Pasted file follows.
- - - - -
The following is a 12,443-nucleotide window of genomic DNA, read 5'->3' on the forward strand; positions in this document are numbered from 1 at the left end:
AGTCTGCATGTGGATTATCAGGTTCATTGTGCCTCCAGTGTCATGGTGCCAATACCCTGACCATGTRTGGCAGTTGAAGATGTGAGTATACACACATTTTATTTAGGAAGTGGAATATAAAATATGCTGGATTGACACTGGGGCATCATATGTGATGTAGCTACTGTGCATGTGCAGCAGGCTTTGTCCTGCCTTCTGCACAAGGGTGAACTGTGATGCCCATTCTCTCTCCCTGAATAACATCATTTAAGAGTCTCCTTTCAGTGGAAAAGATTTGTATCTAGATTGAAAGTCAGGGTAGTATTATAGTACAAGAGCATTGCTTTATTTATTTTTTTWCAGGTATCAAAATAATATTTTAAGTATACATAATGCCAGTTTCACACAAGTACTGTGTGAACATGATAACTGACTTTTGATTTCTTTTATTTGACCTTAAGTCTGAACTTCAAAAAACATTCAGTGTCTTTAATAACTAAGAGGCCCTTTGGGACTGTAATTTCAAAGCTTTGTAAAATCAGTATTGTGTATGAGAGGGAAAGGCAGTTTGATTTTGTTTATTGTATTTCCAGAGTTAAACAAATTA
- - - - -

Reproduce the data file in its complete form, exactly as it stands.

The following is a 12,443-nucleotide window of genomic DNA, read 5'->3' on the forward strand; positions in this document are numbered from 1 at the left end:
AGTCTGCATGTGGATTATCAGGTTCATTGTGCCTCCAGTGTCATGGTGCCAATACCCTGACCATGTRTGGCAGTTGAAGATGTGAGTATACACACATTTTATTTAGGAAGTGGAATATAAAATATGCTGGATTGACACTGGGGCATCATATGTGATGTAGCTACTGTGCATGTGCAGCAGGCTTTGTCCTGCCTTCTGCACAAGGGTGAACTGTGATGCCCATTCTCTCTCCCTGAATAACATCATTTAAGAGTCTCCTTTCAGTGGAAAAGATTTGTATCTAGATTGAAAGTCAGGGTAGTATTATAGTACAAGAGCATTGCTTTATTTATTTTTTTWCAGGTATCAAAATAATATTTTAAGTATACATAATGCCAGTTTCACACAAGTACTGTGTGAACATGATAACTGACTTTTGATTTCTTTTATTTGACCTTAAGTCTGAACTTCAAAAAACATTCAGTGTCTTTAATAACTAAGAGGCCCTTTGGGACTGTAATTTCAAAGCTTTGTAAAATCAGTATTGTGTATGAGAGGGAAAGGCAGTTTGATTTTGTTTATTGTATTTCCAGAGTTAAACAAATTA